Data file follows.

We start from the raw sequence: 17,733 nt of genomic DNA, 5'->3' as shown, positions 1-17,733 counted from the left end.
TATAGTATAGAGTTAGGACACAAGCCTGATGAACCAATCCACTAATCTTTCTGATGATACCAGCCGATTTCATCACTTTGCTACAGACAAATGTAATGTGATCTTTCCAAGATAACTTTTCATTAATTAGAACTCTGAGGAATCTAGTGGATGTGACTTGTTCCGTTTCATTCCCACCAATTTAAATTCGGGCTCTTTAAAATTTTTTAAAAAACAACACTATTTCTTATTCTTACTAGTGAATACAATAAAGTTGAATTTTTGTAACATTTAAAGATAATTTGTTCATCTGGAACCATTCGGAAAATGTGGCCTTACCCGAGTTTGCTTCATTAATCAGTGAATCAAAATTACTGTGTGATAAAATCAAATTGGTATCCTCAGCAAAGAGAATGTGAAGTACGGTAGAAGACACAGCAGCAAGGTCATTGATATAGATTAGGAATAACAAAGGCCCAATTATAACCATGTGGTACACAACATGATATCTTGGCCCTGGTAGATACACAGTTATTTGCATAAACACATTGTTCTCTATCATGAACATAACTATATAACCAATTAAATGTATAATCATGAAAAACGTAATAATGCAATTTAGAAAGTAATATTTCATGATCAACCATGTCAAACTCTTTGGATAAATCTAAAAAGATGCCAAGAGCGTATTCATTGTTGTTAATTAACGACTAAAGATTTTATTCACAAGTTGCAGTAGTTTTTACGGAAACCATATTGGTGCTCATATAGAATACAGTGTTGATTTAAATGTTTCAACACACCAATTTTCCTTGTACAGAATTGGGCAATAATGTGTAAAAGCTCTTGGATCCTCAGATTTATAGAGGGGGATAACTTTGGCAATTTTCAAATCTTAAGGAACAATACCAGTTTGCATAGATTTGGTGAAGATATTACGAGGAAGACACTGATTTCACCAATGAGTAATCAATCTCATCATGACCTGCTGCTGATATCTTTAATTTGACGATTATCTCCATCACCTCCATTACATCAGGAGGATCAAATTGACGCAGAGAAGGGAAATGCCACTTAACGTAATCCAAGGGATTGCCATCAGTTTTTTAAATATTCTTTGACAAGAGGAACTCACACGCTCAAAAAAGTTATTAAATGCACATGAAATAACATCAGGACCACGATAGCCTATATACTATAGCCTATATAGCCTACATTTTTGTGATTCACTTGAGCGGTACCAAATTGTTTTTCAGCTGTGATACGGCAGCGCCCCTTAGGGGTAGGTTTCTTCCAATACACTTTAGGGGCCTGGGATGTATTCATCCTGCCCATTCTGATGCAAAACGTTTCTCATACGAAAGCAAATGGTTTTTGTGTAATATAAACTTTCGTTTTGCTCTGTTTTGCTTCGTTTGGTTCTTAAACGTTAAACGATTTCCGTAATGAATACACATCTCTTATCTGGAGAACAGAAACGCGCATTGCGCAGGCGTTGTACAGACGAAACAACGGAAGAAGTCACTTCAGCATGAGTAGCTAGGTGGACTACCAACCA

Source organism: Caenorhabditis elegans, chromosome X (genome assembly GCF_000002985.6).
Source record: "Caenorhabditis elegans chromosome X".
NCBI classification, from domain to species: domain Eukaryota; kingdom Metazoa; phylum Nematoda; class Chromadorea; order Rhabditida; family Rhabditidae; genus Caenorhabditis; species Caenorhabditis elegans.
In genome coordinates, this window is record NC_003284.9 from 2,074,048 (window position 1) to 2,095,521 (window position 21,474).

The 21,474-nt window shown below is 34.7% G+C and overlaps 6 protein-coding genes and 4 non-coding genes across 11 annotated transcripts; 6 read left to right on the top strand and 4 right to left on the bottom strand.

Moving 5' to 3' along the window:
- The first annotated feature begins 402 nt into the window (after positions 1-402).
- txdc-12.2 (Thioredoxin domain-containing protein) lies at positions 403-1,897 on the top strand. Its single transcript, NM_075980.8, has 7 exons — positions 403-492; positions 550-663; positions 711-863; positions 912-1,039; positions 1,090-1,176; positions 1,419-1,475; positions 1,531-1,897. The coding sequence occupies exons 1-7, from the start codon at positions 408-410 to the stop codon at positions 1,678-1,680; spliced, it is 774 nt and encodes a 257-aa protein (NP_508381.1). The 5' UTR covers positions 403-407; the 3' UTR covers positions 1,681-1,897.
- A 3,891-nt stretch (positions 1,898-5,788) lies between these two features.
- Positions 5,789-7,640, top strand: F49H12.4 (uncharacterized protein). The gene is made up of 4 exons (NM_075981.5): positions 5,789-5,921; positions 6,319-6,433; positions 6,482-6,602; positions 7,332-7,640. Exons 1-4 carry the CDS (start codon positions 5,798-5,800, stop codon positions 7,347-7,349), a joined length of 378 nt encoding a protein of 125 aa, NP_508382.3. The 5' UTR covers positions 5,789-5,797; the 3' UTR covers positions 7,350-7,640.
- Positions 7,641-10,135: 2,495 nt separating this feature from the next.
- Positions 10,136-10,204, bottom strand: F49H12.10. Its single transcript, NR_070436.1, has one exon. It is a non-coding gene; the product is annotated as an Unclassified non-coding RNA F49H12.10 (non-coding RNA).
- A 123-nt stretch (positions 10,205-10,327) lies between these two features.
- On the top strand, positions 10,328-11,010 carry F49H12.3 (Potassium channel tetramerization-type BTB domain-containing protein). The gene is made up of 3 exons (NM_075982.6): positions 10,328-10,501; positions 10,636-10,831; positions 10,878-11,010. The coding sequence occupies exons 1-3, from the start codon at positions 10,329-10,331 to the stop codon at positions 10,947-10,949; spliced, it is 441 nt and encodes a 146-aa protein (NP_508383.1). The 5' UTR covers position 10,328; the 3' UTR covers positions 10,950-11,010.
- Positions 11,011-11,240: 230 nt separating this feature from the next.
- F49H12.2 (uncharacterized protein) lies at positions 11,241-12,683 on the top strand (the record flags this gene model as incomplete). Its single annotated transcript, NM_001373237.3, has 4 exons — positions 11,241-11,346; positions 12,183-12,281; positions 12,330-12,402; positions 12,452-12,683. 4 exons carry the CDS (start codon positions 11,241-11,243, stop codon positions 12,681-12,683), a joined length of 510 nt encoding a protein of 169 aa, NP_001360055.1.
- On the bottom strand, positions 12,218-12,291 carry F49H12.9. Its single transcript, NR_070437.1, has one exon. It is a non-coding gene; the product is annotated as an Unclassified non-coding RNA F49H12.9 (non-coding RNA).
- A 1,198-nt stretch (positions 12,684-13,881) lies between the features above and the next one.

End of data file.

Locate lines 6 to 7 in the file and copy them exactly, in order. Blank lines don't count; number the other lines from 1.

In genome coordinates, this window is record NC_003284.9 from 2,074,048 (window position 1) to 2,095,521 (window position 21,474).

The 21,474-nt window shown below is 34.7% G+C and overlaps 6 protein-coding genes and 4 non-coding genes across 11 annotated transcripts; 6 read left to right on the top strand and 4 right to left on the bottom strand.